Image from Flickr creative commons via Alan Cleaver
Health and Safety At Work laws don’t simply oblige employers to provide a safe working environment for their employees – they also place a duty on employees to report any conditions or practices where they work which they consider might contravene such laws.
That means that no employee should be afraid to raise their concerns. After all, the responsibility for ensuring that people can go about their day-to-day tasks without fear of being injured is best met by collaboration between workers and their bosses.
If you’re an employee and want to raise a concern about standards of safety, you are likely to have a couple of options, and the one which applies to you could well depend on the size of the organisation for which you work.
In a large company, there is an obligation to appoint a person to take charge of health and safety issues, and this person should be your first point of contact when you have a concern to raise. And no matter how senior they are, they have a legal duty to investigate your worries, then let you and all your colleagues know what they intend to do about the issue you have brought to their attention.
But the very fact that the person with such responsibility may also be the one who has direct authority over you might make you reluctant to raise your concerns for fear that you might be considered a ‘troublemaker’.
If this is a possibility, what you’ll need is evidence to back up your concerns. So rather than going in alone, a good idea is to tell as many of your colleagues as possible about your concerns, and ask them whether they’d be prepared to back you up.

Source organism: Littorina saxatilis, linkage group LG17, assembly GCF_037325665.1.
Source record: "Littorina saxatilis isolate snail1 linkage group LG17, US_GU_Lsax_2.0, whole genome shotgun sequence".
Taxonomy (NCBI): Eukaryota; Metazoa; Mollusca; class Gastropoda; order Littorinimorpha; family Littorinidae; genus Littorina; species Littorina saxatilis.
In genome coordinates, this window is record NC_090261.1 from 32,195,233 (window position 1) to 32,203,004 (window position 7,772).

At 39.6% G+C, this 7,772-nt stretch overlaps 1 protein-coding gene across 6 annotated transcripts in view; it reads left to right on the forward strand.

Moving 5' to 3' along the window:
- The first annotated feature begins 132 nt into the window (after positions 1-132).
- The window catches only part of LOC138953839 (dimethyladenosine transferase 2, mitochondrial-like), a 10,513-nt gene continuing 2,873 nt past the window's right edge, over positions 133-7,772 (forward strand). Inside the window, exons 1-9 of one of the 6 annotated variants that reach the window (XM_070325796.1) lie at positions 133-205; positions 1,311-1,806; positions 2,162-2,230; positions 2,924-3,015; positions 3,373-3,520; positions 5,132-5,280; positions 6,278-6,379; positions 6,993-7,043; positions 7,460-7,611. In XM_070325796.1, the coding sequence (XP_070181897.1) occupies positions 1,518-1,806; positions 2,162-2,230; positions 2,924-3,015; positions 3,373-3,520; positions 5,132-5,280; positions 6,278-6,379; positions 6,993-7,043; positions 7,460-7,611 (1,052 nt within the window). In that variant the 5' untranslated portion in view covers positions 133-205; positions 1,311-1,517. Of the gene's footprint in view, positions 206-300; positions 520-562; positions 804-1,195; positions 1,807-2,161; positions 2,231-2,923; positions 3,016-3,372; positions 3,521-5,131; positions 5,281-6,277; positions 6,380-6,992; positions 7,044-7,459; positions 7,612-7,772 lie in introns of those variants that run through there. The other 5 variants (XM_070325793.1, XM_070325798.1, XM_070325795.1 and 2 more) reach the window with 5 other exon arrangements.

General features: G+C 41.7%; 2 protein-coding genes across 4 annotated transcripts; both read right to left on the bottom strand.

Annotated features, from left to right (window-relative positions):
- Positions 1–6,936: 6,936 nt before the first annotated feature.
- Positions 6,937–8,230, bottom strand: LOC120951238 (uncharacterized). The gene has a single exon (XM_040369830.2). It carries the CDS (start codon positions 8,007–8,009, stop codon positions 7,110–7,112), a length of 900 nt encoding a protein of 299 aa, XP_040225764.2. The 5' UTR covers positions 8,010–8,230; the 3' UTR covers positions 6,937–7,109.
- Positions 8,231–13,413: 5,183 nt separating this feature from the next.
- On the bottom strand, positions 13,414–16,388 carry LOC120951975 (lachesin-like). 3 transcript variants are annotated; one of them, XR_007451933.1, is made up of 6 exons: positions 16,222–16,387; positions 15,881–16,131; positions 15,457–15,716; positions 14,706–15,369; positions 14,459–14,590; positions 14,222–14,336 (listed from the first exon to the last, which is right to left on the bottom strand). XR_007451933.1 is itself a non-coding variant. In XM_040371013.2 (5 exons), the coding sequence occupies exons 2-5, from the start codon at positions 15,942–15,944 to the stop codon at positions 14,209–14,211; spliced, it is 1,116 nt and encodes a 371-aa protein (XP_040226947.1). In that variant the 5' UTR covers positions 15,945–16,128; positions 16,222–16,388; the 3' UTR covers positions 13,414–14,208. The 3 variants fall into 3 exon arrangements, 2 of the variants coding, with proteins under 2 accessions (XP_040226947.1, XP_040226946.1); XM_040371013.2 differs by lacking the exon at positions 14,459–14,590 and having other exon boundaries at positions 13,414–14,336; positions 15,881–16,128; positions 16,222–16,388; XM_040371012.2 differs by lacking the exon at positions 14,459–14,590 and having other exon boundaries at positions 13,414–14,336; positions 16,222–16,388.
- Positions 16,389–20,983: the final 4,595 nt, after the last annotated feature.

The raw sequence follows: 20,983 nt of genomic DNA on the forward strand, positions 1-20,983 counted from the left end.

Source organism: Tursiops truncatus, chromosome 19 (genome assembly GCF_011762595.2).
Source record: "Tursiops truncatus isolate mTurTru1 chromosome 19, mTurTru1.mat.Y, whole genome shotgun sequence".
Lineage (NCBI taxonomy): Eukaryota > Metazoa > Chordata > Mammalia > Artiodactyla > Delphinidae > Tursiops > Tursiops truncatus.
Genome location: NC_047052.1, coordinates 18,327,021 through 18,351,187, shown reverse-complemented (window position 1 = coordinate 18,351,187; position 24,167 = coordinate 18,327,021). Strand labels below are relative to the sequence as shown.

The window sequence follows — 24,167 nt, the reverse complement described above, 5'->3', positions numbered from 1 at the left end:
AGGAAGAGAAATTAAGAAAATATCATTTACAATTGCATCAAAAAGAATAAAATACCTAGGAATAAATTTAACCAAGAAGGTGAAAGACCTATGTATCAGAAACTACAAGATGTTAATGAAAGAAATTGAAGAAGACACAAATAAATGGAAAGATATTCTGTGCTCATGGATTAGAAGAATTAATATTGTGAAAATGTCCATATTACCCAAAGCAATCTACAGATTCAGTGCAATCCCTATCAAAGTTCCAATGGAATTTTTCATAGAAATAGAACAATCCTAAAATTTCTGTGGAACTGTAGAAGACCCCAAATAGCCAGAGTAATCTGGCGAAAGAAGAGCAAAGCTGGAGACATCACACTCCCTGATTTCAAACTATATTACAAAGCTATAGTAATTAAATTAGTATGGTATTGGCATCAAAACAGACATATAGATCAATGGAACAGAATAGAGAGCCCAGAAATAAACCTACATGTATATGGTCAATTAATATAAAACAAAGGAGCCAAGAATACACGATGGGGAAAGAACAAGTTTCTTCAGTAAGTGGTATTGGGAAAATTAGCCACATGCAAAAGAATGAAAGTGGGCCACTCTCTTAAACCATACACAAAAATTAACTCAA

In the absence of a nominated health and safety representative, in a medium-sized company, you should have someone with responsibility for administering first aid. This person might be a useful ally in you making your case, so have a quiet word with them, and see what they think about the situation with their ‘first-aider’s hat on’.
If you’re a trade union member, you should also speak to your workplace representative, as they will be prepared to support you when you make your representations to your bosses.
If you have little luck in getting your employer to change the unsafe working practice or conditions you complain about, you should first of all say that, if nothing is done you will report them to the local enforcement agency – in most cases the local city or county council, or unitary authority.
But at this stage, you may also want to approach a specialist solicitor, as they will be able to tell you more about the procedures for getting changes made which could help prevent an accident at work. Of course, it is always preferable to be able to do this without recourse to the law – but ultimately, the Health and Safety At Work Act is in place to ensure that everyone can enforce their right to go about their work in a place where the risks to them doing so safely are fully appreciated, and dangers are eliminated as far as possible.
A report of unsafe conditions or practices has to be taken seriously, so although the law is in place to back up anyone wishing to express concerns, a responsible employer will want to avoid any case getting that far, and so should investigate all issues thoroughly, and tell everyone what they do to address them.